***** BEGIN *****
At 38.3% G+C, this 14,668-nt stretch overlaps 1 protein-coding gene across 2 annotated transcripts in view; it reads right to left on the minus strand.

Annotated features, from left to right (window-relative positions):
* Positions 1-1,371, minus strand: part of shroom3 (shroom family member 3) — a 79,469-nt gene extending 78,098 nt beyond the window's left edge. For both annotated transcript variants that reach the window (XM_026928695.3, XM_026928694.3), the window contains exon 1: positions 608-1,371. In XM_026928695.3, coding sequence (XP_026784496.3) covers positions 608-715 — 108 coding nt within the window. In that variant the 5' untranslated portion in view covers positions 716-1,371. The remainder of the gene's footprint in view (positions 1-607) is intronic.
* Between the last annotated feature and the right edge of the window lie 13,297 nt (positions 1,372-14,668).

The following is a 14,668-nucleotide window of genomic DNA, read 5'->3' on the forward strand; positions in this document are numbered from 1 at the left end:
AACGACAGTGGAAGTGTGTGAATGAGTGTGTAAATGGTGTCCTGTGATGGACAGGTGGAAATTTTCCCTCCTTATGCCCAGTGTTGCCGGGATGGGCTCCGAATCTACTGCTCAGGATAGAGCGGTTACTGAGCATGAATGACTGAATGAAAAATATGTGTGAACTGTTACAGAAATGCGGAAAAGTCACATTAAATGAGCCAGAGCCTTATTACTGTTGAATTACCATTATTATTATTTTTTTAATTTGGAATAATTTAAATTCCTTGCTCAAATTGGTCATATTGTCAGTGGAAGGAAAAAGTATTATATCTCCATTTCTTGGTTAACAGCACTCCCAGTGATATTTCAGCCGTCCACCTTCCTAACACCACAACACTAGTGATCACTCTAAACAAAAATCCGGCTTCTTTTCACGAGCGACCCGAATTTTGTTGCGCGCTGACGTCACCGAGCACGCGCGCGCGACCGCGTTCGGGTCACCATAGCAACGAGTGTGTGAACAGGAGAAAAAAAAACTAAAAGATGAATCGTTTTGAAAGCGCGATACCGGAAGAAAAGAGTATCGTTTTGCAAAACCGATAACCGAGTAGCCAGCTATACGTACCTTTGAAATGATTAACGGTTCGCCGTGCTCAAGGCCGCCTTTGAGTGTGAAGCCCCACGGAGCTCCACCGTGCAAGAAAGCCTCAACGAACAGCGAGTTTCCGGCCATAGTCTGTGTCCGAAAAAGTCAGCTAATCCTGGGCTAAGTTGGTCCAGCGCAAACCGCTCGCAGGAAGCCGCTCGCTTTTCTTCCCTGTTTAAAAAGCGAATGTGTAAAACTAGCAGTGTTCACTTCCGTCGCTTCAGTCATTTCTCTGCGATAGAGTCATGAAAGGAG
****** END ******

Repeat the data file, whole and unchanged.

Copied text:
At 38.3% G+C, this 14,668-nt stretch overlaps 1 protein-coding gene across 2 annotated transcripts in view; it reads right to left on the minus strand.

Annotated features, from left to right (window-relative positions):
* Positions 1-1,371, minus strand: part of shroom3 (shroom family member 3) — a 79,469-nt gene extending 78,098 nt beyond the window's left edge. For both annotated transcript variants that reach the window (XM_026928695.3, XM_026928694.3), the window contains exon 1: positions 608-1,371. In XM_026928695.3, coding sequence (XP_026784496.3) covers positions 608-715 — 108 coding nt within the window. In that variant the 5' untranslated portion in view covers positions 716-1,371. The remainder of the gene's footprint in view (positions 1-607) is intronic.
* Between the last annotated feature and the right edge of the window lie 13,297 nt (positions 1,372-14,668).

The following is a 14,668-nucleotide window of genomic DNA, read 5'->3' on the forward strand; positions in this document are numbered from 1 at the left end:
AACGACAGTGGAAGTGTGTGAATGAGTGTGTAAATGGTGTCCTGTGATGGACAGGTGGAAATTTTCCCTCCTTATGCCCAGTGTTGCCGGGATGGGCTCCGAATCTACTGCTCAGGATAGAGCGGTTACTGAGCATGAATGACTGAATGAAAAATATGTGTGAACTGTTACAGAAATGCGGAAAAGTCACATTAAATGAGCCAGAGCCTTATTACTGTTGAATTACCATTATTATTATTTTTTTAATTTGGAATAATTTAAATTCCTTGCTCAAATTGGTCATATTGTCAGTGGAAGGAAAAAGTATTATATCTCCATTTCTTGGTTAACAGCACTCCCAGTGATATTTCAGCCGTCCACCTTCCTAACACCACAACACTAGTGATCACTCTAAACAAAAATCCGGCTTCTTTTCACGAGCGACCCGAATTTTGTTGCGCGCTGACGTCACCGAGCACGCGCGCGCGACCGCGTTCGGGTCACCATAGCAACGAGTGTGTGAACAGGAGAAAAAAAAACTAAAAGATGAATCGTTTTGAAAGCGCGATACCGGAAGAAAAGAGTATCGTTTTGCAAAACCGATAACCGAGTAGCCAGCTATACGTACCTTTGAAATGATTAACGGTTCGCCGTGCTCAAGGCCGCCTTTGAGTGTGAAGCCCCACGGAGCTCCACCGTGCAAGAAAGCCTCAACGAACAGCGAGTTTCCGGCCATAGTCTGTGTCCGAAAAAGTCAGCTAATCCTGGGCTAAGTTGGTCCAGCGCAAACCGCTCGCAGGAAGCCGCTCGCTTTTCTTCCCTGTTTAAAAAGCGAATGTGTAAAACTAGCAGTGTTCACTTCCGTCGCTTCAGTCATTTCTCTGCGATAGAGTCATGAAAGGAG